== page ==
Soviet pressures spur debate on Japan's defenses
"If the Soviets landed on Hokkaido tomorrow, we would quickly be reduced to the same kind of octopus-hole suicide tactics we used in World War II," the Japanese general said.Skip to next paragraph
Subscribe Today to the Monitor
(An octopus hole is a hole dug by an infantryman lying in wait for an oncoming tank. He crouches within it, octopus-like, and explodes his charge at the moment the tank's vulnerable underbelly passes over him. The tank may be blown up, but so will the attacker.)
"It's such a pity," the general continued. "Toward the end of World War II, we had no choice. We were poor, our technology was outdated, we were running out of supplies.
"But today we are rich, and our technology is superb. We don't need to make a vast outlay in order to have a pretty good defense force. Some of our equipment today compares favorably with that of other advanced states. But we don't have enough of it. And some of our guns, like the 105-mm cannon we trundle around by truck, go back to the Korean war."
Japanese generals do not like to talk on the record. Defense is a sensitive political subject in Japan, where Article 9 of the postwar Constitution bans "war potential" and the right of belligerency.
Japan's armed forces are therefore called self-defense forces and their annual budget, as a proportion of gross national product, is the lowest among the world's advanced industrialized democracies -- .91 percent in 1981, compared with 6 percent for the United States.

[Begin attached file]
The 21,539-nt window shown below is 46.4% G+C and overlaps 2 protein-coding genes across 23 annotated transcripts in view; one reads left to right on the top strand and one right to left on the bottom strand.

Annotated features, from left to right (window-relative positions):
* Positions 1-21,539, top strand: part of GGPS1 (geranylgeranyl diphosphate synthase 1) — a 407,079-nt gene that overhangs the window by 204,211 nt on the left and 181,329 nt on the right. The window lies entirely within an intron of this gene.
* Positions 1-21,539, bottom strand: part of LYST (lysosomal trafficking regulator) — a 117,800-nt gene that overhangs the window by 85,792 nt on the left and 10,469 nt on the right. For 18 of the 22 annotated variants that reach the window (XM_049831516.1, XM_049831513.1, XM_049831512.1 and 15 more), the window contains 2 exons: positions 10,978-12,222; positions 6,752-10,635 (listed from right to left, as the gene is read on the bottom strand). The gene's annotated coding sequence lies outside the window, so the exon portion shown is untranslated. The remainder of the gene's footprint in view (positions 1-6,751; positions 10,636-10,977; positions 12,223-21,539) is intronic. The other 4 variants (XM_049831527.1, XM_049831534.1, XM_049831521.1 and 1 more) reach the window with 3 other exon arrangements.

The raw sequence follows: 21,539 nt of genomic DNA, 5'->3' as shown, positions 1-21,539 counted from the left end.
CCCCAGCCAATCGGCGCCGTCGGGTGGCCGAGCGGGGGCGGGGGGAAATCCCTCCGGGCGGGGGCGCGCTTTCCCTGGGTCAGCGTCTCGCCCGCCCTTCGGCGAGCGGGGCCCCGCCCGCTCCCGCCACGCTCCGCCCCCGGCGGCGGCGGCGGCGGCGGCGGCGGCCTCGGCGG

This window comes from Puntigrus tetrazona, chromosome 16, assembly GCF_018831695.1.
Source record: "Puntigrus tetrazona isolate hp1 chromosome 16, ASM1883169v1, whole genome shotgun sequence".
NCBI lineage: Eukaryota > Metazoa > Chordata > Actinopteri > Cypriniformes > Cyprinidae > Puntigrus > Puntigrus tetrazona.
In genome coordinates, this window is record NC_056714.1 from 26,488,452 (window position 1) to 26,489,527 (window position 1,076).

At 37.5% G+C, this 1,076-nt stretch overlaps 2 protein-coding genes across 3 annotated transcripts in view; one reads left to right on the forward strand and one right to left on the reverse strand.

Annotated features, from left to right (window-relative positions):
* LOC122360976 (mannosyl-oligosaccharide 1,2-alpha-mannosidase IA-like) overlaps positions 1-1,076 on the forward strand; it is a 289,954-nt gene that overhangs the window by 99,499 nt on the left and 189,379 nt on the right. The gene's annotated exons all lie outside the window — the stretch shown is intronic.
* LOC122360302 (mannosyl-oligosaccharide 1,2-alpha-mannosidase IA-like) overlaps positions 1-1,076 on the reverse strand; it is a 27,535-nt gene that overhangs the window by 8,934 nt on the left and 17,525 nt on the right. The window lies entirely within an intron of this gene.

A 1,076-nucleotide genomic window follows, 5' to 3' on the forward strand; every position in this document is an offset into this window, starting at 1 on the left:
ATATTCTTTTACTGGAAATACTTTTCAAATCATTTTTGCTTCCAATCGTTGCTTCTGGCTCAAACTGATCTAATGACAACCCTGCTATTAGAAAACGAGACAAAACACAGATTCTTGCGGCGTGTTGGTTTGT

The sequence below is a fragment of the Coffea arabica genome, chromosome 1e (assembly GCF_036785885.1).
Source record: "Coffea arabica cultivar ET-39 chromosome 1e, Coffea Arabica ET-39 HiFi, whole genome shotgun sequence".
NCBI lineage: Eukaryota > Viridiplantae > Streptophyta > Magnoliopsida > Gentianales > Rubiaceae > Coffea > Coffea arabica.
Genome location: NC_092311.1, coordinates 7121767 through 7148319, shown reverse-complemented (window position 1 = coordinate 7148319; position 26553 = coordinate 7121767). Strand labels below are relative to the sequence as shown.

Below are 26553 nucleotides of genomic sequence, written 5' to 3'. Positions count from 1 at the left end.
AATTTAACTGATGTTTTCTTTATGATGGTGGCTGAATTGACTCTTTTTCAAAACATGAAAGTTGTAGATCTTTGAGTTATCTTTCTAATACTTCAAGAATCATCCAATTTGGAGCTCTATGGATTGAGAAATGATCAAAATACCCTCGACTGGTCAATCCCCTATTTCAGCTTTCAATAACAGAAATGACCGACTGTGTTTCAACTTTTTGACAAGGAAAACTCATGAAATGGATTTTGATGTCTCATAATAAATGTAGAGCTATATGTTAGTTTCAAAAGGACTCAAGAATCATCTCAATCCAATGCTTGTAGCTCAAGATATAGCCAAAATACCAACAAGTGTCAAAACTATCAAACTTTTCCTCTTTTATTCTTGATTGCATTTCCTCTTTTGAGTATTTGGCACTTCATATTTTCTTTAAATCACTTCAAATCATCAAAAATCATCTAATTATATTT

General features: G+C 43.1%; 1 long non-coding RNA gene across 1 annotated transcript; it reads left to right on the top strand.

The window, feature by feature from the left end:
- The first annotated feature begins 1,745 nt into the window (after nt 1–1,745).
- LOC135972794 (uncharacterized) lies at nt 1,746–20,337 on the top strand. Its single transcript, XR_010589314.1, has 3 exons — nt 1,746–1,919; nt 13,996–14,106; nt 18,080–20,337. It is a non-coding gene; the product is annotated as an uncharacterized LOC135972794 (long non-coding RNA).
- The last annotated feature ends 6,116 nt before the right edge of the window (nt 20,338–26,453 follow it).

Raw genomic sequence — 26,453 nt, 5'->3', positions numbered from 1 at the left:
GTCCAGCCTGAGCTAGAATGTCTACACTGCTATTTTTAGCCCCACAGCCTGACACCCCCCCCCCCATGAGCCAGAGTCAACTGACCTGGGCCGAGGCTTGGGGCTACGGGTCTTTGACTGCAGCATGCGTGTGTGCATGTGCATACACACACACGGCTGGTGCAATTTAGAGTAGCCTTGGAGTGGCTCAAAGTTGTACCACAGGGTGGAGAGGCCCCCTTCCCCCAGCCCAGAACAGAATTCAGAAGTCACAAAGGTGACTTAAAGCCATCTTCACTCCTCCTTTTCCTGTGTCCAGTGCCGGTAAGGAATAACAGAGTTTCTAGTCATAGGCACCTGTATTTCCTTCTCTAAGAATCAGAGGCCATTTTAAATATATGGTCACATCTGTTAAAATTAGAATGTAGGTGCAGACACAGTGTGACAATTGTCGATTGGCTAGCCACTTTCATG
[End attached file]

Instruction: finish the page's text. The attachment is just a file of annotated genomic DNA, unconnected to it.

In any all-out war Japan would have to rely on the American nuclear umbrella provided under its security treaty with the U.S. But Washington has long felt (and many Japanese agree) that even in terms of conventional weaponry Japan's defense forces are far from adequate.
On a recent visit to Japan's Maine-sized northern island of Hokkaido, adjoining Soviet Sakhalin and the Kuriles, this correspondent was able to interview self-defense force personnel only on the understanding that no names would be used.
Four of the ground self-defense forces' 13 divisions are stationed on Hokkaido, and they have the best equipment available. Of the 400 tanks on Hokkaido, 300 are the new variable-profile type 74 developed by Mitsubishi and particularly suited for the country's hilly terrain. Self-propelled 105-mm and 155-mm cannons are being introduced, and the truck-trundled relics the general complained of will be retired by next spring.
Nevertheless, if war were to break out tomorrow, Japanese defense sources are quick to admit that both in ammunition and in equipment they would be ill-prepared to last more than a short while. Whether this would be a matter of hours, or of days, or of weeks, the officers in Hokkaido did not want to say.
This point has also been repeatedly stressed to the Japanese by Washington, both by former Defense Secretary Harold Brown and by the present Secretary Caspar Weinberger. Mr. Weinberger is sending his deputy, Frank Carlucci, to Tokyo this fall to continue the steady pressure the Reagan administration has been applying to get the Japanese government to increase its defence spending.